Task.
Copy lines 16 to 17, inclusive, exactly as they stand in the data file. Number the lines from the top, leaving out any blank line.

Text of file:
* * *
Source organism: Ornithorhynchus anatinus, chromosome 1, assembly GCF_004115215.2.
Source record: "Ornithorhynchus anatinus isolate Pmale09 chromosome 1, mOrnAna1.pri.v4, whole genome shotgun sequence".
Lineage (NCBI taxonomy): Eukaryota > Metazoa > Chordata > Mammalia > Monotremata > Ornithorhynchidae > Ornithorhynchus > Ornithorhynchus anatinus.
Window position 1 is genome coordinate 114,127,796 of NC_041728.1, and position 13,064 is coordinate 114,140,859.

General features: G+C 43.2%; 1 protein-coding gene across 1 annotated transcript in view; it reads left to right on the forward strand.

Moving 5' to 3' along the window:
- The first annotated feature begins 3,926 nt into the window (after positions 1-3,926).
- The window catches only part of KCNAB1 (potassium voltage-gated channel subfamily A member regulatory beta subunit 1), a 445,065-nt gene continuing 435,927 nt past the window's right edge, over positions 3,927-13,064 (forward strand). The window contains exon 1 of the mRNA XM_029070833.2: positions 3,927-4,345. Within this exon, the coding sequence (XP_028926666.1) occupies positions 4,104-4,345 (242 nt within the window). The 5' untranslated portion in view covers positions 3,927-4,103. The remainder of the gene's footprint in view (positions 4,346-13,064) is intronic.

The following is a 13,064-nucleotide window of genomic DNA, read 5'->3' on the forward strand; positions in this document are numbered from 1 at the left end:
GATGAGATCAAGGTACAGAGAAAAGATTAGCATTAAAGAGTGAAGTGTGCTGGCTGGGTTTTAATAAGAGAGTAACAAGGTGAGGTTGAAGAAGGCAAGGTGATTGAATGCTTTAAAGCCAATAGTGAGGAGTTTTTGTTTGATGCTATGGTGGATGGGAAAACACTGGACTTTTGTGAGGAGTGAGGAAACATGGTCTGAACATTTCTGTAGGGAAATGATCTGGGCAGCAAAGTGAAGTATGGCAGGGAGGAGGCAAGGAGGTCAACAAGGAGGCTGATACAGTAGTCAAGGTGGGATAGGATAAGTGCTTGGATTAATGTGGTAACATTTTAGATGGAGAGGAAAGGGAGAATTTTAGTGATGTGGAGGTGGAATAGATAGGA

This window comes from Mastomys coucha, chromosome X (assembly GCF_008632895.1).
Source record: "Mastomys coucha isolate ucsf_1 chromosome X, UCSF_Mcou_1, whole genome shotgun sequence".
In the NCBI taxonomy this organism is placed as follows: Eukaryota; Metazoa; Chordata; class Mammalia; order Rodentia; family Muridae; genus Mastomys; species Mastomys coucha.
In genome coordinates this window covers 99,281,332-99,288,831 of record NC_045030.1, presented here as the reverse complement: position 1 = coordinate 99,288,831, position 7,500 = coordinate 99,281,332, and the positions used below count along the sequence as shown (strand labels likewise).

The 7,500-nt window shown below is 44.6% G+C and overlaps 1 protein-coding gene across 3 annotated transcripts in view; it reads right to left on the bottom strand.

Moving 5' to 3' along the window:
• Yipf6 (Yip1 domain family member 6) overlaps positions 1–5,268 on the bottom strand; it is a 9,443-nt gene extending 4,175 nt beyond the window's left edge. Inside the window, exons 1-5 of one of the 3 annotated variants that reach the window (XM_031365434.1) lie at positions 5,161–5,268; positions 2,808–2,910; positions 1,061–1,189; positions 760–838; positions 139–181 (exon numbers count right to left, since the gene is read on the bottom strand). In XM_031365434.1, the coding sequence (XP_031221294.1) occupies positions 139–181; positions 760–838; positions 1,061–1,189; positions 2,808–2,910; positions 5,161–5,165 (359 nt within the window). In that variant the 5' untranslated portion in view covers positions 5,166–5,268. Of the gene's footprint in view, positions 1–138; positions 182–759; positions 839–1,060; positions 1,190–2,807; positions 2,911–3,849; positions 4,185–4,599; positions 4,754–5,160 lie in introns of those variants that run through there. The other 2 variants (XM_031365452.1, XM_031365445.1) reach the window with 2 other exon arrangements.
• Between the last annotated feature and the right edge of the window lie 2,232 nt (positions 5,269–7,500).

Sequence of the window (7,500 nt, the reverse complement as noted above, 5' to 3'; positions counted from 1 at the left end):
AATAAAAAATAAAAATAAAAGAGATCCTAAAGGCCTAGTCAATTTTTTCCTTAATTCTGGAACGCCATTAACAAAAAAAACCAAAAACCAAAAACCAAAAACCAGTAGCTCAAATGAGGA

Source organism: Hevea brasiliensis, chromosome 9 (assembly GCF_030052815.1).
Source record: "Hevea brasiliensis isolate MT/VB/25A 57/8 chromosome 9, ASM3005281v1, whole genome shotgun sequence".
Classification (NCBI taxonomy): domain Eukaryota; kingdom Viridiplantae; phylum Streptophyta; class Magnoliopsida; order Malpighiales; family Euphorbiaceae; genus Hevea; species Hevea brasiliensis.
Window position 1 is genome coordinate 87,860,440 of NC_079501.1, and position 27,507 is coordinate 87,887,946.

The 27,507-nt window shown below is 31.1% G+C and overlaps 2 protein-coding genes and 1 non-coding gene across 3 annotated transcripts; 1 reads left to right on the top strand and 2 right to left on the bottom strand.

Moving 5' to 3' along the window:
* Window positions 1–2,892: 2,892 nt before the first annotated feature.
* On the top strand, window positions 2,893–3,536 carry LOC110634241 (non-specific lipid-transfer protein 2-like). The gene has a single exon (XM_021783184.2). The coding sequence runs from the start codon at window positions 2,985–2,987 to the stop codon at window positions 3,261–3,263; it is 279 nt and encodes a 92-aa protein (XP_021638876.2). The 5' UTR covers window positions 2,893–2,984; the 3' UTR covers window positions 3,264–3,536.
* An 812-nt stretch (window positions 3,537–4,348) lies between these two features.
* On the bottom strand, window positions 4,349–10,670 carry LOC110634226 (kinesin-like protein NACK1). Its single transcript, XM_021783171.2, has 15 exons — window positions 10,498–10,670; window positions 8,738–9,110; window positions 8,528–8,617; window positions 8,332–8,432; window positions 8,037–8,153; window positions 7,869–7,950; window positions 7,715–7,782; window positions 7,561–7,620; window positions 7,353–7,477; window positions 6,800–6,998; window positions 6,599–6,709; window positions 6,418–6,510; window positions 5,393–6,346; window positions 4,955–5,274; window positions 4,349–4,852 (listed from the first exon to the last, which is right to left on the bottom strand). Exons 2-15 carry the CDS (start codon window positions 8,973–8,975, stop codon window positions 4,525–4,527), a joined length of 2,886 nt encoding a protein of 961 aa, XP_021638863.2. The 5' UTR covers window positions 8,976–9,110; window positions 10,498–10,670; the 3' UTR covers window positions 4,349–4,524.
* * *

Moving 5' to 3' along the window:
• Yipf6 (Yip1 domain family member 6) overlaps positions 1–5,268 on the bottom strand; it is a 9,443-nt gene extending 4,175 nt beyond the window's left edge. Inside the window, exons 1-5 of one of the 3 annotated variants that reach the window (XM_031365434.1) lie at positions 5,161–5,268; positions 2,808–2,910; positions 1,061–1,189; positions 760–838; positions 139–181 (exon numbers count right to left, since the gene is read on the bottom strand). In XM_031365434.1, the coding sequence (XP_031221294.1) occupies positions 139–181; positions 760–838; positions 1,061–1,189; positions 2,808–2,910; positions 5,161–5,165 (359 nt within the window). In that variant the 5' untranslated portion in view covers positions 5,166–5,268. Of the gene's footprint in view, positions 1–138; positions 182–759; positions 839–1,060; positions 1,190–2,807; positions 2,911–3,849; positions 4,185–4,599; positions 4,754–5,160 lie in introns of those variants that run through there. The other 2 variants (XM_031365452.1, XM_031365445.1) reach the window with 2 other exon arrangements.